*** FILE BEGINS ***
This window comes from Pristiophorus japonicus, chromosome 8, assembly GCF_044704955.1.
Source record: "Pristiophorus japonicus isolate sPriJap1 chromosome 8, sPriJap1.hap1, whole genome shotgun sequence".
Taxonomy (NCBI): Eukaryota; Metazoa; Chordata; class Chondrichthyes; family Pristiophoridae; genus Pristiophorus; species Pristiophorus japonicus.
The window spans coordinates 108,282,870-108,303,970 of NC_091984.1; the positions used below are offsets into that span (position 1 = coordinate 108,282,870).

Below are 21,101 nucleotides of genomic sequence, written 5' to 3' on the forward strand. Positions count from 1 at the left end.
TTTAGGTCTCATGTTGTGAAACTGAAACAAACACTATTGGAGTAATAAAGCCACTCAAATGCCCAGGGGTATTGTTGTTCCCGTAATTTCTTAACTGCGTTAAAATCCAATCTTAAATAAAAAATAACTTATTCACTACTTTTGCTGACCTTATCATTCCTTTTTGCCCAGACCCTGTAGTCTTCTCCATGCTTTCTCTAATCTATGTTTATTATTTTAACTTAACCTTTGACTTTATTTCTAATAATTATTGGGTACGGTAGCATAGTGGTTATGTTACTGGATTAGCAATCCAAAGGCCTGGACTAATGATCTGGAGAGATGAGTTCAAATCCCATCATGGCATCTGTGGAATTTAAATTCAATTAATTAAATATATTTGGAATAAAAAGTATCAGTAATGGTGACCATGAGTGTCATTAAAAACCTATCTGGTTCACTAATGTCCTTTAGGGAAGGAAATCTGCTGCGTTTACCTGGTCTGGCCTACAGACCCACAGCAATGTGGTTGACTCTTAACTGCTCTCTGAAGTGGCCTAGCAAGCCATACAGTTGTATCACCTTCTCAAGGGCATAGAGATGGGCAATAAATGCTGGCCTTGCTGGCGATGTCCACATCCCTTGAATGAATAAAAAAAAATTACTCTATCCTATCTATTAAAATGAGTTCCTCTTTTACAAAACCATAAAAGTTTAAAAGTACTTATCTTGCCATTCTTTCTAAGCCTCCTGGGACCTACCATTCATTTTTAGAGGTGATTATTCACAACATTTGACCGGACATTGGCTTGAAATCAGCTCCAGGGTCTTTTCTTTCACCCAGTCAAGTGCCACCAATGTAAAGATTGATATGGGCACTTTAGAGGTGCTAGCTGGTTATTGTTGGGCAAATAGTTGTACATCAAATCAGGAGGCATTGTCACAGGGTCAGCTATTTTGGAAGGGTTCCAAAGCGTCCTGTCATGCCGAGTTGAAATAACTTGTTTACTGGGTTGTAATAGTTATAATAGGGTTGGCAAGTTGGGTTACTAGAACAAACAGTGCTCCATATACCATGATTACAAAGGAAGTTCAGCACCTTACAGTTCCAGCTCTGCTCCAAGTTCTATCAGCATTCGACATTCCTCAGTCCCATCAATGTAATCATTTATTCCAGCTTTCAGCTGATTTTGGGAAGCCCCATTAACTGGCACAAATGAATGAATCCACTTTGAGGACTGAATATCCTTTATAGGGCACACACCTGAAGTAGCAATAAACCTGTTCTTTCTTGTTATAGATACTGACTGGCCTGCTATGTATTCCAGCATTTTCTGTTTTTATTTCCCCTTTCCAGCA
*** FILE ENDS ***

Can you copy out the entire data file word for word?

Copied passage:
This window comes from Pristiophorus japonicus, chromosome 8, assembly GCF_044704955.1.
Source record: "Pristiophorus japonicus isolate sPriJap1 chromosome 8, sPriJap1.hap1, whole genome shotgun sequence".
Taxonomy (NCBI): Eukaryota; Metazoa; Chordata; class Chondrichthyes; family Pristiophoridae; genus Pristiophorus; species Pristiophorus japonicus.
The window spans coordinates 108,282,870-108,303,970 of NC_091984.1; the positions used below are offsets into that span (position 1 = coordinate 108,282,870).

Below are 21,101 nucleotides of genomic sequence, written 5' to 3' on the forward strand. Positions count from 1 at the left end.
TTTAGGTCTCATGTTGTGAAACTGAAACAAACACTATTGGAGTAATAAAGCCACTCAAATGCCCAGGGGTATTGTTGTTCCCGTAATTTCTTAACTGCGTTAAAATCCAATCTTAAATAAAAAATAACTTATTCACTACTTTTGCTGACCTTATCATTCCTTTTTGCCCAGACCCTGTAGTCTTCTCCATGCTTTCTCTAATCTATGTTTATTATTTTAACTTAACCTTTGACTTTATTTCTAATAATTATTGGGTACGGTAGCATAGTGGTTATGTTACTGGATTAGCAATCCAAAGGCCTGGACTAATGATCTGGAGAGATGAGTTCAAATCCCATCATGGCATCTGTGGAATTTAAATTCAATTAATTAAATATATTTGGAATAAAAAGTATCAGTAATGGTGACCATGAGTGTCATTAAAAACCTATCTGGTTCACTAATGTCCTTTAGGGAAGGAAATCTGCTGCGTTTACCTGGTCTGGCCTACAGACCCACAGCAATGTGGTTGACTCTTAACTGCTCTCTGAAGTGGCCTAGCAAGCCATACAGTTGTATCACCTTCTCAAGGGCATAGAGATGGGCAATAAATGCTGGCCTTGCTGGCGATGTCCACATCCCTTGAATGAATAAAAAAAAATTACTCTATCCTATCTATTAAAATGAGTTCCTCTTTTACAAAACCATAAAAGTTTAAAAGTACTTATCTTGCCATTCTTTCTAAGCCTCCTGGGACCTACCATTCATTTTTAGAGGTGATTATTCACAACATTTGACCGGACATTGGCTTGAAATCAGCTCCAGGGTCTTTTCTTTCACCCAGTCAAGTGCCACCAATGTAAAGATTGATATGGGCACTTTAGAGGTGCTAGCTGGTTATTGTTGGGCAAATAGTTGTACATCAAATCAGGAGGCATTGTCACAGGGTCAGCTATTTTGGAAGGGTTCCAAAGCGTCCTGTCATGCCGAGTTGAAATAACTTGTTTACTGGGTTGTAATAGTTATAATAGGGTTGGCAAGTTGGGTTACTAGAACAAACAGTGCTCCATATACCATGATTACAAAGGAAGTTCAGCACCTTACAGTTCCAGCTCTGCTCCAAGTTCTATCAGCATTCGACATTCCTCAGTCCCATCAATGTAATCATTTATTCCAGCTTTCAGCTGATTTTGGGAAGCCCCATTAACTGGCACAAATGAATGAATCCACTTTGAGGACTGAATATCCTTTATAGGGCACACACCTGAAGTAGCAATAAACCTGTTCTTTCTTGTTATAGATACTGACTGGCCTGCTATGTATTCCAGCATTTTCTGTTTTTATTTCCCCTTTCCAGCA